Filipino is the “language of the streets" – “how you spoke to the tindera when you went to the tindahan, what you used to tell your katulong that you had an utos, and how you texted manong when you needed sundo na."
These lines, found in a “Manila Bulletin" column now circulating on social media, aroused sentiments that champion the Filipino language Thursday as the nation winds down its commemoration of August as the National Language Month.
James Soriano, who wrote the column titled “Language, Learning, Identity, Privilege," contextualized his piece in his experience of learning English as his “mother language." Soriano said he was required to speak English at home, had all his books in English, and even prayed in English.
“Filipino, on the other hand, was always the ‘other’ subject — almost a special subject like PE or Home Economics, except that it was graded the same way as Science, Math, Religion, and English," he said in his column originally posted Wednesday.
“My classmates and I used to complain about Filipino all the time. Filipino was a chore, like washing the dishes; it was not the language of learning. It was the language we used to speak to the people who washed our dishes," Soriano added.
‘Proud’ of Filipino proficiency but…
Halfway through the column, Soriano qualified that he was “proud" of his proficiency in Filipino, but “it was the reading and writing that was tedious and difficult."
“I spoke Filipino, but only when I was in a different world like the streets or the province; it did not come naturally to me. English was more natural; I read, wrote and thought in English," he said.
Soriano noted that it was only in the university that he “began to grasp Filipino in terms of language and not just dialect."
“Only recently have I begun to grasp Filipino as the language of identity: the language of emotion, experience, and even of learning. And with this comes the realization that I do, in fact, smell worse than a malansang isda, " he added.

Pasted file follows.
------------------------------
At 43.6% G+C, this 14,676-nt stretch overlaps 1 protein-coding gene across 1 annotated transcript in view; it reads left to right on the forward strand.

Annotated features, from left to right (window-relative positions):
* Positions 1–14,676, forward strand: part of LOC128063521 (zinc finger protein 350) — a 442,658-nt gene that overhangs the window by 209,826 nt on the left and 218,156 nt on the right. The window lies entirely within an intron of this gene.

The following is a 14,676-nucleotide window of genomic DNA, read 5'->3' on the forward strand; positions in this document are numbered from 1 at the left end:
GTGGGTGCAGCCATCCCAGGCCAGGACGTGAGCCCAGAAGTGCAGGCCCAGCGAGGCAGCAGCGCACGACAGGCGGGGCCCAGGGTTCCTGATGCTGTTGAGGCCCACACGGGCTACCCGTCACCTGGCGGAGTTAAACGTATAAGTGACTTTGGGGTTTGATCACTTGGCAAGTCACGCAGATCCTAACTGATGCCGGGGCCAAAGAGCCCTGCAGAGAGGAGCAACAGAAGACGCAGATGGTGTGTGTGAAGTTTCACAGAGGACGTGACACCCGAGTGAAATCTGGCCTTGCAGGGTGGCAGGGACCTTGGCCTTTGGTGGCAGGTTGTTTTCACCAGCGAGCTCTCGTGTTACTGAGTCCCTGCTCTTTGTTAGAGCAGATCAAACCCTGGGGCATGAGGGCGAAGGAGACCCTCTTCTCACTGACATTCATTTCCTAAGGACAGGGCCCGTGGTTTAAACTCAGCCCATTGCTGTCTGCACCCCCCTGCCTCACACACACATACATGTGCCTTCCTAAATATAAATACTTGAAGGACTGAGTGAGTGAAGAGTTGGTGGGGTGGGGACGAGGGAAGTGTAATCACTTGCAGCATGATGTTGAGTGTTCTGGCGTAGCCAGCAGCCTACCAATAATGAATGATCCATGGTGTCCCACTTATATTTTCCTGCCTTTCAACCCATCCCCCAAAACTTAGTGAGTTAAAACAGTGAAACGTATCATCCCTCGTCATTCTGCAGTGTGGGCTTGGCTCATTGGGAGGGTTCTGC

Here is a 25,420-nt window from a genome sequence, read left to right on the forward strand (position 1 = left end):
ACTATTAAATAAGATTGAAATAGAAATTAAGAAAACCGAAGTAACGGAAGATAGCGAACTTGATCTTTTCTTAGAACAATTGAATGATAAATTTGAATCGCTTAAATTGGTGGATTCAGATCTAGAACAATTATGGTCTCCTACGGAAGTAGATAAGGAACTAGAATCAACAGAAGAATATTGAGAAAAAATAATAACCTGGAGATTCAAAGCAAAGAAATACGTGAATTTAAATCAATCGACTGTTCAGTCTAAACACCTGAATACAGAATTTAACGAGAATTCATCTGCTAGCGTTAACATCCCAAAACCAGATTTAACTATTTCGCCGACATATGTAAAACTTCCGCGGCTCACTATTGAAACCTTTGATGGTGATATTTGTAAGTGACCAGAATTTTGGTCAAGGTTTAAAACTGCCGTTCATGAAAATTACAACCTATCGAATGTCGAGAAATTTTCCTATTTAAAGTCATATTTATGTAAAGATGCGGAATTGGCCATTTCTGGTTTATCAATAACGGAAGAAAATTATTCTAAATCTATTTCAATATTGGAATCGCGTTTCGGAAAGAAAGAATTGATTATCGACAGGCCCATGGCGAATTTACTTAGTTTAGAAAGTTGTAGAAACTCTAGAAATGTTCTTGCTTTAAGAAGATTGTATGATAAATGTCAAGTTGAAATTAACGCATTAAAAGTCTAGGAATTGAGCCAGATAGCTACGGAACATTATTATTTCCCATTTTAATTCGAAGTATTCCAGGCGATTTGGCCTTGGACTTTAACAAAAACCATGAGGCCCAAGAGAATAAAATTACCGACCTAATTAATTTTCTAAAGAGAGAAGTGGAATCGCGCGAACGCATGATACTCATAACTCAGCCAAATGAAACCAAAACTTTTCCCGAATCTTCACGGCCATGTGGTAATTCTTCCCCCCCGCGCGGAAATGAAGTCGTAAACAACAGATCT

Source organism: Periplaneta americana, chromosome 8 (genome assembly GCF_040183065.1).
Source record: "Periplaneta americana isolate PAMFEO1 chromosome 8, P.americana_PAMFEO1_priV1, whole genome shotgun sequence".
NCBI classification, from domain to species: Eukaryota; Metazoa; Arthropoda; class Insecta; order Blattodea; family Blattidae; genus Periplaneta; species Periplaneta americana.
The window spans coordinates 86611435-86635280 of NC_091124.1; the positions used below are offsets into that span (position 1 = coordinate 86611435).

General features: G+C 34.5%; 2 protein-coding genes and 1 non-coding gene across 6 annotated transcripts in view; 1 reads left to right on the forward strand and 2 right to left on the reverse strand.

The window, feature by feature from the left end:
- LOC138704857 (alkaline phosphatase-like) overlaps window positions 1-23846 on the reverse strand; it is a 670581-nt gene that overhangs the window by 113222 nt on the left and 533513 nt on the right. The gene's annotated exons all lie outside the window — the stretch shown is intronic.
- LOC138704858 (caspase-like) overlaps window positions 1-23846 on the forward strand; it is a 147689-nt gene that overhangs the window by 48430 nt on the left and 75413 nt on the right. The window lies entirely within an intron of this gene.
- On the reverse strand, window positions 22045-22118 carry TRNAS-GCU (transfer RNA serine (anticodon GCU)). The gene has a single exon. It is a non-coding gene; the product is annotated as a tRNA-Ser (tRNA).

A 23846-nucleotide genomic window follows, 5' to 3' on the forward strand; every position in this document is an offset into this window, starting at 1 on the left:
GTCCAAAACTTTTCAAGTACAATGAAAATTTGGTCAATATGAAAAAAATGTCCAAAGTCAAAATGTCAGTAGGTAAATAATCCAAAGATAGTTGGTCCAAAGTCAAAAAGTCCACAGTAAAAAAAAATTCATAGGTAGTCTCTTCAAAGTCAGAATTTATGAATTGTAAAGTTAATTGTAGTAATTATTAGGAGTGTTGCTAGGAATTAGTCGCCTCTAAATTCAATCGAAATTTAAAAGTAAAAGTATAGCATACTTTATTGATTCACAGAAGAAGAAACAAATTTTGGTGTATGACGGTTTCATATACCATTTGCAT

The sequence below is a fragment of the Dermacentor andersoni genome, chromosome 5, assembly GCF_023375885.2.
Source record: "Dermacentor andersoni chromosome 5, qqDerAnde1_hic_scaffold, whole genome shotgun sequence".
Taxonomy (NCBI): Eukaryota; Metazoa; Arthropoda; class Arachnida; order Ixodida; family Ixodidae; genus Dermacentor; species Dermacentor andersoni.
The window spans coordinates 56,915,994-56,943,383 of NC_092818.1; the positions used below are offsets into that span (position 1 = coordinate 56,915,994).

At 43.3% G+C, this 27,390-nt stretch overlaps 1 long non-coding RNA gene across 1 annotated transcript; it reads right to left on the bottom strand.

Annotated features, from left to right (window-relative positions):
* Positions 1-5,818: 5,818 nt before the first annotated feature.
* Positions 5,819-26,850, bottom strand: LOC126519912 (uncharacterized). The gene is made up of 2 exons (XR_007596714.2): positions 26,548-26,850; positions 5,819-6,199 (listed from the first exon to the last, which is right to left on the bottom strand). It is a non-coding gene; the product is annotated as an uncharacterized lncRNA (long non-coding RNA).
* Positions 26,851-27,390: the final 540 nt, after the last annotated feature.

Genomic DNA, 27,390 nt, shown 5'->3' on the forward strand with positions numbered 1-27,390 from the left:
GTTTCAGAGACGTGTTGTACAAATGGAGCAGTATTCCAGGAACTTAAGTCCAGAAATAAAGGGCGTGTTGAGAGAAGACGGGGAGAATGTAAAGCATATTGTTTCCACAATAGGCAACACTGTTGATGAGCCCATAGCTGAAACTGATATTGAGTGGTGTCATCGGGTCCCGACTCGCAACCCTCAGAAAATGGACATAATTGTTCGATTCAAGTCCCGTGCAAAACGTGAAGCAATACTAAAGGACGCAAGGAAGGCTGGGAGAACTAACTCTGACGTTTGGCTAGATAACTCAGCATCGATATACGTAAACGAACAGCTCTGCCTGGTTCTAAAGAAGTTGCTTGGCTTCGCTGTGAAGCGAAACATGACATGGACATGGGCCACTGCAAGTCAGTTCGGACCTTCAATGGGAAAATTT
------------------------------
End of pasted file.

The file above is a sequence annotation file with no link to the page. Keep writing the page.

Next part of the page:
“But perhaps this is not so bad in a society of rotten beef and stinking fish. For while Filipino may be the language of identity, it is the language of the streets. It might have the capacity to be the language of learning, but it is not the language of the learned," Soriano said.
Soriano’s piece generated a mix of reactions on social networking sites.
View "Netizens react to piece on Filipino language" on Storify
In a related story on Wednesday, GMA News TV’s “State of the Nation" newscast explained that Filipino, as an academic subject, is becoming a bane to a number of Filipino students.
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Interest in Soriano’s column came a day after another language-related concern sidetracked debates on the Reproductive Health (RH) bill at the House of Representatives. http://www.gmanews.tv/story/230446/nation/language-issue-sidetracks-house-debates-on-rh-bill
During the RH bill debates Wednesday, Leyte Rep. Sergio Apostol said he could not continue with the interpellation if Akbayan Rep. Arlene Bag-ao would answer his questions, which were asked in English, in the Tagalog language.
“The official language is English and Filipino... I insist that there should be interpreter... Tagalog is not an official language. If she wants to speak in Tagalog, then there should be an interpreter," Apostol said at the House plenary.
Bag-ao, however, insisted that she is using the official Filipino language and must be allowed to do so throughout the interpellation. — VS, GMA News